It’s been a while since I wrote about secondary ticketing, nearly nine months in fact. If you want to catch up on the backstory, click here (The Consumer Rights Bill and what you need to know) and here (Help us Put Fans First).
But in a nutshell, a group of MPs looked into secondary ticketing, decided things weren’t right, and made some recommendations to change the Consumer Rights Bill.
After a lengthy back and forth with the House Of Lords, The House Of Commons passed some of the amendments and agreed to an independent review into secondary ticketing. And that’s where we are now.
It has been seven months since the House of Commons backed revised legislation to regulate secondary ticketing sellers more closely, but what does that mean for you as a music fan? Well, not much to be totally honest.
It was recommended that the face value, seating information, and the seller’s name all be made available when purchasing your ticket on a ticket reselling website. Government only agreed to passing the first two of these stipulations (seat info and face value), but most ticketing sites aren’t even bothering with that.
“This review is your only chance for what could be a decade to have your say and make a difference to the secondary market.”
The seller’s name caveat got a free pass after some hard lobbying from the big boys of ticketing. And why wouldn’t you want your name exposed? Well, because it could just be that the tickets aren’t being re-sold, they’re somehow going directly to these ticket reselling websites without the artist, venue or promoter's knowledge. Perhaps they’re using technology (bots) to harvest up concert tickets before fans even have a chance to buy?
This review is your only chance for what could be a decade to have your say and make a difference to the secondary market. And why should that be important to you?
We’ve all been there at 9am on a Friday desperately trying to buy tickets to see the band we love, only for the show to sell out in record time. And then, as if by magic, tickets appear on the secondary market within seconds. Oh, and they’re now seven times the price you should have paid.
It’s not fair, but even worse it’s damaging our cultural industries. Music aside, young fans are now being priced out of sporting events like rugby and cricket, and out of theatre, art, and opera, because the only people able to afford these hyperinflated tickets are a silvering audience. These cultural events that shape our country are facing a generation gap in their audience in the next ten years, and that’s hugely worrying.
Add to that the venues, stadiums and arenas who host such events. With so many tickets being scalped and priced out of the hands of fans, a large percentage of seats will remain empty, and that’s lost revenue from bar sales, not to mention merchandise sales that count for a big slice of the performer’s revenue.
As fans, we need to work together to protect the artists we love. And the athletes, comedians, actors, and for that matter, anyone who works so hard to create an amazing experience that we’re happy to pay a fair price for.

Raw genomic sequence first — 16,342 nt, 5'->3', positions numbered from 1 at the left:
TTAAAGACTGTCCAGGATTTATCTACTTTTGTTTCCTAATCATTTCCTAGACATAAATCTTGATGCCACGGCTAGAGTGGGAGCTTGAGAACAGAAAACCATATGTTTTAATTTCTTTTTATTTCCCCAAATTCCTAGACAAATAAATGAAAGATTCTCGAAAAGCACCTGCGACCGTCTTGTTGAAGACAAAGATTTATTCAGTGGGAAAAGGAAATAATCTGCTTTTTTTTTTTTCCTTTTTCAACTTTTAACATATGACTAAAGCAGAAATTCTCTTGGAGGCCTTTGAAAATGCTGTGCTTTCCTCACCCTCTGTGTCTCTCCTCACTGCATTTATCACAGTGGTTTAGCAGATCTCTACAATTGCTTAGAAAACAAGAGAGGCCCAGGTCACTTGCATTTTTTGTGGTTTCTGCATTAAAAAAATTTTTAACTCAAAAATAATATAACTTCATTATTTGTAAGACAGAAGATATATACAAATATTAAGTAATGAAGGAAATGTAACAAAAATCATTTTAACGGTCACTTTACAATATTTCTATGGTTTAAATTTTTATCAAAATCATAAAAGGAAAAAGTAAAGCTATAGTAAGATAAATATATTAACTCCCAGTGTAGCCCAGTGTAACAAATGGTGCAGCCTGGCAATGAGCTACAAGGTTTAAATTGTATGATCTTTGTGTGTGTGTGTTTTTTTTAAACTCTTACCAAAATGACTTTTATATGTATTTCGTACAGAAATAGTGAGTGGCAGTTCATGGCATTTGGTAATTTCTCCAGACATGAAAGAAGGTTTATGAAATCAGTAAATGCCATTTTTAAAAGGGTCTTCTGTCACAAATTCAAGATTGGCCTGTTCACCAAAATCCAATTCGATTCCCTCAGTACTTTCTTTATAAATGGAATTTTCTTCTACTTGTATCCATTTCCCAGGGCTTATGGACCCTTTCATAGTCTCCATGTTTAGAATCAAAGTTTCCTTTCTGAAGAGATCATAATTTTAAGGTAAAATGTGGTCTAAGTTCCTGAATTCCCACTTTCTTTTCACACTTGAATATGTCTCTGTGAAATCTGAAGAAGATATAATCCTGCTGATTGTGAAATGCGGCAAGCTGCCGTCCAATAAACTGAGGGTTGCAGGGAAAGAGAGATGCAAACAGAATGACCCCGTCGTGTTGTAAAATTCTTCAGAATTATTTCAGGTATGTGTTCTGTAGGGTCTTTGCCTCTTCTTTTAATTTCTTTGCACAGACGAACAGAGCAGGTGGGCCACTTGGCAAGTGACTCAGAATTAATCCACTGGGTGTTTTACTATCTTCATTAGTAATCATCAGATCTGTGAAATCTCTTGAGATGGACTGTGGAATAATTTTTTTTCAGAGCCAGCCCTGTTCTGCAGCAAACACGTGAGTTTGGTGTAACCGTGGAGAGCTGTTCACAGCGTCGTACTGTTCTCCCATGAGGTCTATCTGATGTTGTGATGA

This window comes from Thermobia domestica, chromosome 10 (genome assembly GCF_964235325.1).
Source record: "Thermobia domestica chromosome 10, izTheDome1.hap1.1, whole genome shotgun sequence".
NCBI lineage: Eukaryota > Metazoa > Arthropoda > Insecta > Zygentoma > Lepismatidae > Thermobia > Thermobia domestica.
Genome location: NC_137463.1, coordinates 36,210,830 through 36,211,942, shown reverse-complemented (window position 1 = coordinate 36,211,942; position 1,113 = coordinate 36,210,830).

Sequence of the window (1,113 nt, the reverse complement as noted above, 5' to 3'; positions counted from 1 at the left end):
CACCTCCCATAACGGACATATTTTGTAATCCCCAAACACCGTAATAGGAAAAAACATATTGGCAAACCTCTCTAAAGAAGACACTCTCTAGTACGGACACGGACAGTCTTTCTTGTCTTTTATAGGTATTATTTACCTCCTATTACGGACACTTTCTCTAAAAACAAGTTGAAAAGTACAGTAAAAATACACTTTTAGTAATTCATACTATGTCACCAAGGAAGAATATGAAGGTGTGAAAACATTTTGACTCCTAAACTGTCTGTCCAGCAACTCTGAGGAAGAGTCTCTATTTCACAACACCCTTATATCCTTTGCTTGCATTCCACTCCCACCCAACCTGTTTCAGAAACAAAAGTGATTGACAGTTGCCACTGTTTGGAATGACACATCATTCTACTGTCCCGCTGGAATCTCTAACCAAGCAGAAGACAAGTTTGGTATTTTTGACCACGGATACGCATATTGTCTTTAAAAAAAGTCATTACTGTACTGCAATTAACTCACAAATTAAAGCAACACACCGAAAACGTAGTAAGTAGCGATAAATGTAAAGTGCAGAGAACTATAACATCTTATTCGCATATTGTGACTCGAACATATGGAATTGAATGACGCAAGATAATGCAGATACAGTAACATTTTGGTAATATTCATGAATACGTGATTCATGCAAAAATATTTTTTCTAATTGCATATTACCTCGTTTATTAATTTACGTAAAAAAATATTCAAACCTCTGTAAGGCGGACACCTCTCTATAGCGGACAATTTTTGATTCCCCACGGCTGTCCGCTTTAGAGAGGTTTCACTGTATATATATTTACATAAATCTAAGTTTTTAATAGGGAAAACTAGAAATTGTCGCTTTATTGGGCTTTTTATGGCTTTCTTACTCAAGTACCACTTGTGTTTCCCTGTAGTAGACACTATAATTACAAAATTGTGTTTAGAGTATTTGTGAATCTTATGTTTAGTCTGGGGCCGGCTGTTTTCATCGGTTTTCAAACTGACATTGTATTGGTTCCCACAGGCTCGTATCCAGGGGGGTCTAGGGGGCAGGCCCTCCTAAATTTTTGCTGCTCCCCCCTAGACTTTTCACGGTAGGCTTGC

This is not simple supply and demand. The ticketing industry needs transparency to protect the longevity of our creative culture. Software bots that scrape up thousands of tickets in seconds of them going on sales are not the ‘free market’ in action.
The period to submit evidence for this review is incredibly short. It was quietly announced earlier this month that Professor Michael Waterson will be chairing it, and the deadline for submissions is November 20th.
When the Consumer Rights Bill amendments were flip-flopping between the House Of Lords and House Of Commons the then Culture Secretary Sajid Javid (of ‘touts are just classic entrepreneurs’ fame) was strongly against any regulation. By giving you such a short time frame and by not alluding to any progress in the review ahead of the quiet announcement of the chair last month, they’re trying to slip this under the carpet. Don’t let them.
The secondary ticketing sites already have their own Parliamentary poster boy in Conservative MP for Shipley in West Yorkshire, Philip Davies who it seems hates pretty much any regulation. Not only does he believe Government should stay clear of the secondary market for fear of driving us all into the hands of the black market touts, he thinks ‘blacking up’ is not racist, that disabled people should be paid less (as they’re less able, DUH), and he’s very much against gay marriage. Thanks Phil. God knows we don’t want any gays in the entertainment industry.
“Every email will make a difference to help regulate a corrupt, unfair, and detrimental industry.”
Don’t let these people speak for you. Evidence from fans is essential in making this review count. You don’t need to have graphs, figures, or statistics. All you need is your own stories, opinions, and experiences as a real life fan. The other team will be getting their spreadsheets together, don’t let them win.
And it’s super simple too - just click here, fill in your name and city, and send them an email. Or you can email firstname.lastname@example.org. The more personal you can make it, the better.
Have you ever been sold a fake ticket? Have you had to spend a month eating baked beans because you took the plunge and bought that hugely overpriced ticket to see your favourite band from a tout website just seconds after the primary tickets sold out? Would you as a real fan far rather sell unwanted tickets to your fellow fans at face value?
Every email will make a difference to help regulate a corrupt, unfair, and detrimental industry. And this will only go to benefit the bands, artists, athletes, and events we love.
The deadline is November 20th. Share with your friends and help spread the word. Fuck touts. Fans First.